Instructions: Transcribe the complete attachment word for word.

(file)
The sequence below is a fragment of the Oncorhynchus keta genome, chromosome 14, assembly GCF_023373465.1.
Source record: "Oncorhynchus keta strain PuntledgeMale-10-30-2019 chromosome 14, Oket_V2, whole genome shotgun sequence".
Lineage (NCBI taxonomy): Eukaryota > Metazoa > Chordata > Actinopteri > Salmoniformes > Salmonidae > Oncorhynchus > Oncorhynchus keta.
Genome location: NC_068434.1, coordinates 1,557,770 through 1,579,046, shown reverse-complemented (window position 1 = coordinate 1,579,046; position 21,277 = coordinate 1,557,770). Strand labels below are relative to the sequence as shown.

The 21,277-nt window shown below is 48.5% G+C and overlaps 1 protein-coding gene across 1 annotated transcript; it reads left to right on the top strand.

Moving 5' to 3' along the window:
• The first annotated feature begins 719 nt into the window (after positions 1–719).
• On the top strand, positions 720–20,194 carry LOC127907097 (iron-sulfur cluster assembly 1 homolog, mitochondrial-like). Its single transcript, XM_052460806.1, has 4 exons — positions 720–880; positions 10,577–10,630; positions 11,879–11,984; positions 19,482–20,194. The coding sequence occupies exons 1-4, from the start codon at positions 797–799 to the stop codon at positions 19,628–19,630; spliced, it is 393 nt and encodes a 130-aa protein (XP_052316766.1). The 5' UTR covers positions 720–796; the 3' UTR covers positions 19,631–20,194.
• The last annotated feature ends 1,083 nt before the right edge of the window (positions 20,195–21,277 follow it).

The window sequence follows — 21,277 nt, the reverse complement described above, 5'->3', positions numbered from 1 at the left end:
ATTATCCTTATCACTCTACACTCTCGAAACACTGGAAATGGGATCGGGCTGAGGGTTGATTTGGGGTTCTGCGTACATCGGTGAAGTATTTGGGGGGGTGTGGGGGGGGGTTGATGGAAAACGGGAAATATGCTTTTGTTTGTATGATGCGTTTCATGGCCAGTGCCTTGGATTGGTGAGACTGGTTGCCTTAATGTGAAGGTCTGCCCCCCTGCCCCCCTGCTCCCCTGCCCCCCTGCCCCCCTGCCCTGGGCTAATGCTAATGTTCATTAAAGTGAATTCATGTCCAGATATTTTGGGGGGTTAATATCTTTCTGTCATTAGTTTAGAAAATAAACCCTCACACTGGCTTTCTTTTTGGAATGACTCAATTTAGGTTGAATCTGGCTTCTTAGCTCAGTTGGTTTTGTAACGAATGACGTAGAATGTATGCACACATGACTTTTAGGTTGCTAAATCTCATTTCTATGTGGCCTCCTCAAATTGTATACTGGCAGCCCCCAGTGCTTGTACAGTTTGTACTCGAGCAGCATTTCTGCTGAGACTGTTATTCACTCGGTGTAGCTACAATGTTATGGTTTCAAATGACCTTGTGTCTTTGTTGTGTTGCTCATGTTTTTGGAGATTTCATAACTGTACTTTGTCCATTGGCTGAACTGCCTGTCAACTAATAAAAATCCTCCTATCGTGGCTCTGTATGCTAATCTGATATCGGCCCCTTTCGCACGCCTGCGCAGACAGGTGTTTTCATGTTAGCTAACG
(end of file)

The sequence below is a fragment of the Oncorhynchus keta genome, chromosome 14, assembly GCF_023373465.1.
Source record: "Oncorhynchus keta strain PuntledgeMale-10-30-2019 chromosome 14, Oket_V2, whole genome shotgun sequence".
Lineage (NCBI taxonomy): Eukaryota > Metazoa > Chordata > Actinopteri > Salmoniformes > Salmonidae > Oncorhynchus > Oncorhynchus keta.
Genome location: NC_068434.1, coordinates 1,557,770 through 1,579,046, shown reverse-complemented (window position 1 = coordinate 1,579,046; position 21,277 = coordinate 1,557,770). Strand labels below are relative to the sequence as shown.

The 21,277-nt window shown below is 48.5% G+C and overlaps 1 protein-coding gene across 1 annotated transcript; it reads left to right on the top strand.

Moving 5' to 3' along the window:
• The first annotated feature begins 719 nt into the window (after positions 1–719).
• On the top strand, positions 720–20,194 carry LOC127907097 (iron-sulfur cluster assembly 1 homolog, mitochondrial-like). Its single transcript, XM_052460806.1, has 4 exons — positions 720–880; positions 10,577–10,630; positions 11,879–11,984; positions 19,482–20,194. The coding sequence occupies exons 1-4, from the start codon at positions 797–799 to the stop codon at positions 19,628–19,630; spliced, it is 393 nt and encodes a 130-aa protein (XP_052316766.1). The 5' UTR covers positions 720–796; the 3' UTR covers positions 19,631–20,194.
• The last annotated feature ends 1,083 nt before the right edge of the window (positions 20,195–21,277 follow it).

The window sequence follows — 21,277 nt, the reverse complement described above, 5'->3', positions numbered from 1 at the left end:
ATTATCCTTATCACTCTACACTCTCGAAACACTGGAAATGGGATCGGGCTGAGGGTTGATTTGGGGTTCTGCGTACATCGGTGAAGTATTTGGGGGGGTGTGGGGGGGGGTTGATGGAAAACGGGAAATATGCTTTTGTTTGTATGATGCGTTTCATGGCCAGTGCCTTGGATTGGTGAGACTGGTTGCCTTAATGTGAAGGTCTGCCCCCCTGCCCCCCTGCTCCCCTGCCCCCCTGCCCCCCTGCCCTGGGCTAATGCTAATGTTCATTAAAGTGAATTCATGTCCAGATATTTTGGGGGGTTAATATCTTTCTGTCATTAGTTTAGAAAATAAACCCTCACACTGGCTTTCTTTTTGGAATGACTCAATTTAGGTTGAATCTGGCTTCTTAGCTCAGTTGGTTTTGTAACGAATGACGTAGAATGTATGCACACATGACTTTTAGGTTGCTAAATCTCATTTCTATGTGGCCTCCTCAAATTGTATACTGGCAGCCCCCAGTGCTTGTACAGTTTGTACTCGAGCAGCATTTCTGCTGAGACTGTTATTCACTCGGTGTAGCTACAATGTTATGGTTTCAAATGACCTTGTGTCTTTGTTGTGTTGCTCATGTTTTTGGAGATTTCATAACTGTACTTTGTCCATTGGCTGAACTGCCTGTCAACTAATAAAAATCCTCCTATCGTGGCTCTGTATGCTAATCTGATATCGGCCCCTTTCGCACGCCTGCGCAGACAGGTGTTTTCATGTTAGCTAACG